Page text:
## Invited Session Thu.2.H 3002

#### Thursday, 13:15 - 14:45 h, Room: H 3002

**Cluster 23: Telecommunications & networks** [...]

### Network clustering

**Chair: Sergiy Butenko**

**Thursday, 13:15 - 13:40 h, Room: H 3002, Talk 1**

**Michael Ovelgönne**

Ensemble learning for combinatorial optimization: Modularity maximization and beyond

**Coauthor: Andreas Geyer-Schulz**

**Abstract:**

Modularity maximization is the NP-hard problem of identifying a graph partition with a maximal value of the quality measure modularity. Modularity maximization is a well-studied problem in the area of community detection in networks and attracted much attention in computer science as well as physics. A vast number of algorithms have been proposed for this problem. The core groups graph clustering (CGGC) scheme is an ensemble learning clustering method with very high optimization quality. This method combines the local solutions of several base algorithms to form a good start solution (core groups) for the a final algorithm. Especially iteratively finding good restart points showed to result in very good optimization quality. We will draw an analogy between the discrete problem of modularity maximization with nonlinear optimization in finite dimensions. We will show that core groups are the discrete counter-parts of saddle-points and that they constitute good restart points for greedy algorithms. While we developed the CGGC scheme for graph clustering, we believe this optimization scheme can be applied to many other combinatorial optimization problems as well.

**Thursday, 13:45 - 14:10 h, Room: H 3002, Talk 2**

**Andrea Schumm**

Experiments on density-constrained graph clustering

**Coauthors: Robert Görke, Dorothea Wagner**

**Abstract:**

Clustering a graph means identifying internally dense subgraphs which are only sparsely interconnected.

Formalizations of this notion lead to measures that quantify the quality of a clustering and to algorithms that actually find clusterings.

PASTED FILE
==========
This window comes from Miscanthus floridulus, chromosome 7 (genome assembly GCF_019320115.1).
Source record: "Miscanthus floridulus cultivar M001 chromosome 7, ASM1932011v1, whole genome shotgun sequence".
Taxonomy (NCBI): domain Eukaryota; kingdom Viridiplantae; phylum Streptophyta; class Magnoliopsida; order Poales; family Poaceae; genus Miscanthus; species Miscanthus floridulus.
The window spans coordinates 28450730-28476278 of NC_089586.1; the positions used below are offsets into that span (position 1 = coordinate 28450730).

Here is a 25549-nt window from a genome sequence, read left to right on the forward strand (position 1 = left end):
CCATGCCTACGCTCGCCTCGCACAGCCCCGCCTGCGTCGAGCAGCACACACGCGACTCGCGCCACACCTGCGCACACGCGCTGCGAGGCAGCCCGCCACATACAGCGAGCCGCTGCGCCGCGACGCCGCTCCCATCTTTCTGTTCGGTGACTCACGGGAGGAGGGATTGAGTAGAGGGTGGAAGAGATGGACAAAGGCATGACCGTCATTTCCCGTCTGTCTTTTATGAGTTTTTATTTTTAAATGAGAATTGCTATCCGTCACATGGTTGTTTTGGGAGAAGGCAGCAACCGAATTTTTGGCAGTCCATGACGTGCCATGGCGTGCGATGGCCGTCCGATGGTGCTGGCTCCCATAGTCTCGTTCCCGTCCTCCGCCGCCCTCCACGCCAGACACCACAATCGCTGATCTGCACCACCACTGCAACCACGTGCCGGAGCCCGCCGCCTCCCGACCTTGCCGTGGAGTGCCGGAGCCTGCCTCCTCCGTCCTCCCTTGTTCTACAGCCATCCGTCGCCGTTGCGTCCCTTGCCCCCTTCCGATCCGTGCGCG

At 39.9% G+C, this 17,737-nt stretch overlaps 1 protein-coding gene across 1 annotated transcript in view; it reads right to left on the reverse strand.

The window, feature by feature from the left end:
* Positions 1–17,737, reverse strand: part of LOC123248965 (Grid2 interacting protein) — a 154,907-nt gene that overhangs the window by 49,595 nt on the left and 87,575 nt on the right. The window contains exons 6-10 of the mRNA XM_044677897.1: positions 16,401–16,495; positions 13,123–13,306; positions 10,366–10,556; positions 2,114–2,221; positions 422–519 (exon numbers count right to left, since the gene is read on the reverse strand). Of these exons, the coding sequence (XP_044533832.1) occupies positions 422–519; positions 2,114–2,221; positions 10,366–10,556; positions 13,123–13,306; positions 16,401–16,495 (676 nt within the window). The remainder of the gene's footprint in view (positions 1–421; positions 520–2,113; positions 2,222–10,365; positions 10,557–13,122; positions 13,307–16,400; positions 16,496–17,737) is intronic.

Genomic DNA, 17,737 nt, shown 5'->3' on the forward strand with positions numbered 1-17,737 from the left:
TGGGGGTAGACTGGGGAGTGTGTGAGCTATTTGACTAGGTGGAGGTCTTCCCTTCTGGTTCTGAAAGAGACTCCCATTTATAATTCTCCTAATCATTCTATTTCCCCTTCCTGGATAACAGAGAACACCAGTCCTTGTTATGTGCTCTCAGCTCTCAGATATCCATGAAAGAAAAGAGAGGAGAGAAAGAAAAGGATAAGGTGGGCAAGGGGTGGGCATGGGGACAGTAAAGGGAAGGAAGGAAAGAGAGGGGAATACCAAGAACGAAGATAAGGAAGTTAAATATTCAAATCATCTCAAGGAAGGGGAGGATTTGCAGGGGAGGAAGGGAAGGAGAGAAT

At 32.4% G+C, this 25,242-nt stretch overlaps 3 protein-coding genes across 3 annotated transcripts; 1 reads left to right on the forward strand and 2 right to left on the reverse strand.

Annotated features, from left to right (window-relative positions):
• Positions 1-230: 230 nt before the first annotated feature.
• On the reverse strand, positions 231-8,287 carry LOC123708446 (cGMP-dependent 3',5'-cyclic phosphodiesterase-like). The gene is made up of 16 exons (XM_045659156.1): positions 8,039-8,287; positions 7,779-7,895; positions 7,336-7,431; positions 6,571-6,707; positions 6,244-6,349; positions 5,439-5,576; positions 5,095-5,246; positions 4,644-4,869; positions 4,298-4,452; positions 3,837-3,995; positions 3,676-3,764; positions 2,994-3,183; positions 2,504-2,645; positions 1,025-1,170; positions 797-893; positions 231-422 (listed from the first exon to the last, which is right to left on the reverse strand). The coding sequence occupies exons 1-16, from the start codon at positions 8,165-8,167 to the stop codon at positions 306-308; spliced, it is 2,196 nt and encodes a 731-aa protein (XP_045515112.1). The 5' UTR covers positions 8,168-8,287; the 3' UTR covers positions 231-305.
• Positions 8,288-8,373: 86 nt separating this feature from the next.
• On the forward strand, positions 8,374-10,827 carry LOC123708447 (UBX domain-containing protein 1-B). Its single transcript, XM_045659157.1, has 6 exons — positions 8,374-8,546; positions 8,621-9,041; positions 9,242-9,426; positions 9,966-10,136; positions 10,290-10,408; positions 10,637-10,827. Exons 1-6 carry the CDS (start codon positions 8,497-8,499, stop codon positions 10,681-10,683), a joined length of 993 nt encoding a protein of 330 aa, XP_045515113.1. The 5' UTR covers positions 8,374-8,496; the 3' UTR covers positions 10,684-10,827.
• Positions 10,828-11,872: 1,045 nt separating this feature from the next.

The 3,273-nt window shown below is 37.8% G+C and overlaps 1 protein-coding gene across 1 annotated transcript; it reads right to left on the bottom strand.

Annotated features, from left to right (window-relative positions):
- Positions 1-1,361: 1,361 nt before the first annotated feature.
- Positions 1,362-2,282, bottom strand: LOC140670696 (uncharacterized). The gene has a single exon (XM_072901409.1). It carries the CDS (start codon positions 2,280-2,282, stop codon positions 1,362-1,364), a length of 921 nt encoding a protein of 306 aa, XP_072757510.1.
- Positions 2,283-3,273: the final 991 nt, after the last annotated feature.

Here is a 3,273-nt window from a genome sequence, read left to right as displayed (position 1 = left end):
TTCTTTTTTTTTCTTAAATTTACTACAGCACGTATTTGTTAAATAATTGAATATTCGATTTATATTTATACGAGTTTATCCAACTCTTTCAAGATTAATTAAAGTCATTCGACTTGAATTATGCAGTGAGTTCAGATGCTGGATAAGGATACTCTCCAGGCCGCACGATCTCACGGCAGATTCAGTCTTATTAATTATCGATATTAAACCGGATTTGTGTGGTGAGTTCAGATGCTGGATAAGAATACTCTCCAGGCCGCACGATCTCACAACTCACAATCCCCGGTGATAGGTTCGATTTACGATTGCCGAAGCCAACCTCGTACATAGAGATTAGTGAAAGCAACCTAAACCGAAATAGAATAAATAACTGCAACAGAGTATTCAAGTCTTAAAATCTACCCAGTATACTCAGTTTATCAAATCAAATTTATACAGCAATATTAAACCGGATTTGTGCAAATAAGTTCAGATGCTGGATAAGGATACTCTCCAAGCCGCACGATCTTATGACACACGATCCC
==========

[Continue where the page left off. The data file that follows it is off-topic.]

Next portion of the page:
Since, most generally, corresponding optimization problems are hard, heuristic clustering algorithms are used in practice, or other approaches which are not based on an objective function.

In this work we conduct a comprehensive experimental evaluation of the qualitative behavior of greedy bottom-up heuristics driven by cut-based objectives and constrained by intracluster density, using both real-world data and artificial instances.

Our study documents that a greedy strategy based on local-movement is superior to one based on merging.

We further reveal that the former approach generally outperforms alternative setups and reference algorithms from the literature in terms of its own objective, while a modularity-based algorithm competes surprisingly well.

Finally, we exhibit which combinations of cut-based inter- and intracluster measures are suitable for identifying a hidden reference clustering in synthetic random graphs.

**Thursday, 14:15 - 14:40 h, Room: H 3002, Talk 3**

**Cong Sun**

Low complexity interference alignment algorithms for desired signal power maximization problem of MIMO channels

**Abstract:**

The Interference alignment technique is newly brought into wireless

communication to improve the communication capacity. For a K-user MIMO

interference channel,

we propose a low complexity interference alignment algorithm to solve

the desired signal power maximization problem, which is a nonconvex

complex matrix optimization problem.

First we use a courant penalty function technique to combine the

objective function as desired signal power with the interference

constraint, leaving only the orthogonal constraints. By introducing the

Householder transformation, the matrix problem turns into vector

optimization problem. Applying the alternating direction method and the

two-dimensional subspace method, the computational complexity of the

algorithm is greatly reduced. To overcome the disadvantage of this

algorithm to converge slowly around the local optimal solution, it is

combined with a higher complexity algorithm which helps to perfectly

eliminate interference and satisfy the original constraints. Simulations

show that compared to the existed algorithms, the hybrid algorithm needs

less computing time and achieves good performance.